Hull protection

Discussion in 'Powerboats' started by Mik the stick, Nov 22, 2014.

  1. Mik the stick
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    Mik the stick Senior Member

    I understand the need for Zink sacrificial anodes even on a wooden boat. What I don't understand is that a steel boat can be protected by spraying on hot zink then painting it. If the paint is scratched the zink protects the steel however when open to seawater it is also a sacrificial anode. Therefore the whole bottom of the boat is a thin sacrificial anode isolated from contact with sea water by the paint. Have I got this right? I looked very closely at a WW2 wooden seaplane tender and could see nothing which looked remotely like a zink anode. I noted the paint above LWL was very smooth and bright, below LWL was dull and rough.
     
  2. gonzo
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    gonzo Senior Member

    A wooden tender won't react to salt water like a steel hull will. Am I missing something in your question?
     
  3. DCockey
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    DCockey Senior Member

    Sacrificial anodes on wood????? :confused:
     
  4. TANSL
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    TANSL Senior Member

    No throughout the hull itself but in some areas should be fitted: shaft / propeller / rudder
     
  5. gonzo
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    gonzo Senior Member

    Sacrificial anodes in wooden boats protect the fasteners.
     
  6. TANSL
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    TANSL Senior Member

  7. DCockey
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    DCockey Senior Member

    Do metal objects need to have an electrical connection to an anode to be protected by the anode?
     
  8. gonzo
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    gonzo Senior Member

    The water connects them. It is an electrolyte.
     
  9. DCockey
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    DCockey Senior Member

    There needs to be a complete circuit between the sacrificial anode and the metal it is protecting. Electrons need to be able flow from the sacrificial anode to the metal it is protecting.
    http://www.cathodicprotection101.com/
     
  10. TANSL
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    TANSL Senior Member

    DCockey, you are quite right but as well say Gonzo, salt water acts as the electrolyte and connects them. Salt water completes circuit.
     
  11. DCockey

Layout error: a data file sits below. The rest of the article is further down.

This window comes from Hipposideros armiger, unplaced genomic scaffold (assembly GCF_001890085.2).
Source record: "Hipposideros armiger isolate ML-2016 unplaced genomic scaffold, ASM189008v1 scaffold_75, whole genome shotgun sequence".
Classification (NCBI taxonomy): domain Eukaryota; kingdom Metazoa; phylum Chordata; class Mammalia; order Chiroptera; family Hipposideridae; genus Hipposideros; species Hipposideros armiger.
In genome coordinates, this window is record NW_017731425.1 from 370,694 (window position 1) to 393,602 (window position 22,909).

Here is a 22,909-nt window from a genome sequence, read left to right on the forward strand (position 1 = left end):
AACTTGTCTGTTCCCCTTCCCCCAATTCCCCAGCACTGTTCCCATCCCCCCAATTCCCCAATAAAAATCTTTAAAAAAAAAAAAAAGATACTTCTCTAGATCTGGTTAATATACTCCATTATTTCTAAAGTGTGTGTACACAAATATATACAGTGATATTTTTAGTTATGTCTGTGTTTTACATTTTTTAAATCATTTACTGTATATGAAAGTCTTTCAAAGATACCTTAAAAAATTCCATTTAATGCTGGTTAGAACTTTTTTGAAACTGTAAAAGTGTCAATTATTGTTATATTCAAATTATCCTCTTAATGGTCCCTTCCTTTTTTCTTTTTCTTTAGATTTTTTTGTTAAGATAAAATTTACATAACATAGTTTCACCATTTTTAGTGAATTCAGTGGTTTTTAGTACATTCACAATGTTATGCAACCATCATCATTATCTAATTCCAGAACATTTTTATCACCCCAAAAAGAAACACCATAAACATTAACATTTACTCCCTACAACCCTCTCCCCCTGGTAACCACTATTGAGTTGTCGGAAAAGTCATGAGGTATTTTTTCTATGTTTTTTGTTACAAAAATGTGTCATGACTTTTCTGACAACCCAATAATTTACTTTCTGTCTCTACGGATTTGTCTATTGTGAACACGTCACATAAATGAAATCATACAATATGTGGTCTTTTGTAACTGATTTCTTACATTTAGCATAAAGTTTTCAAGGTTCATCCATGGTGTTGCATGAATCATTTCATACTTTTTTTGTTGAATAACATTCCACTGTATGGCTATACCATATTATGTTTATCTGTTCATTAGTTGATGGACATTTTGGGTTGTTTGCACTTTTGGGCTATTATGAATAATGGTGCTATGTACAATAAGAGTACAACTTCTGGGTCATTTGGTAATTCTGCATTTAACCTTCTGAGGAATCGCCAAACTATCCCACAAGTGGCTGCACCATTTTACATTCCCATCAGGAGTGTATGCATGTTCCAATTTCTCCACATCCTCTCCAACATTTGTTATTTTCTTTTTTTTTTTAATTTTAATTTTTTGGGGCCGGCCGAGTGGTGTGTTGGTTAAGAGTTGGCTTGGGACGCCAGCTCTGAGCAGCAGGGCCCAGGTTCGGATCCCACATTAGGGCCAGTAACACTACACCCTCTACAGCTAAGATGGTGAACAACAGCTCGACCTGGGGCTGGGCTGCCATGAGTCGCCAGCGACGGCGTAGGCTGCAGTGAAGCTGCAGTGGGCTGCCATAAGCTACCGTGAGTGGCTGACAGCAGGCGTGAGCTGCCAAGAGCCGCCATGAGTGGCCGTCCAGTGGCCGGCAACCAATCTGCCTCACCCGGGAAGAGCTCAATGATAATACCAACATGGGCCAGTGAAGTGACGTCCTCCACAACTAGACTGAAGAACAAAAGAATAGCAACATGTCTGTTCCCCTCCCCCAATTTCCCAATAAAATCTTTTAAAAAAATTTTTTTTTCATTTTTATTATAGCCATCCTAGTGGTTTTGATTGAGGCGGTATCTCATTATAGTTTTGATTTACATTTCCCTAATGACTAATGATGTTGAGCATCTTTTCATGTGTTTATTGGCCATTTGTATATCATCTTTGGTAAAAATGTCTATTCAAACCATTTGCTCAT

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    DCockey Senior Member

    So how does a sacrificial anode protect fasteners in a wooden boat? The wood is a very poor conductor so the fasteners are not connected to the anode.
     
  12. TANSL
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    TANSL Senior Member

    If the fasteners are not in contact with water, needless to protect them. Here you are absolutely right: have you nailed it.
    Another way to protect metals against maritime oxidation is to paint them with a suitable paint. Maybe that would avoid using sacrificial anodes in many places.
     
  13. TANSL
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    TANSL Senior Member

    After three minutes thinking on the subject, I really do not know if someone, on some wooden boat, will ever put anodes to protect the fasteners. Looks like hunting flies with cannon, maybe not worth it.
    In areas close to the seacocks and another hole in the hull, with metallic elements, sacrificial anodes are placed. Once placed, they also protect fasteners. I can think of no other explanation.
     
  14. gonzo
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    gonzo Senior Member

    The main problem in wooden boats is the interaction between lead or cast iron ballast and bronze or galvanized fasteners. Zincs are placed in the areas where the dissimilar metals are close. For example, through hull fittings, keel/hull joint and propeller shaft. All those metal parts can be connected together.
     

  15. TANSL
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    TANSL Senior Member

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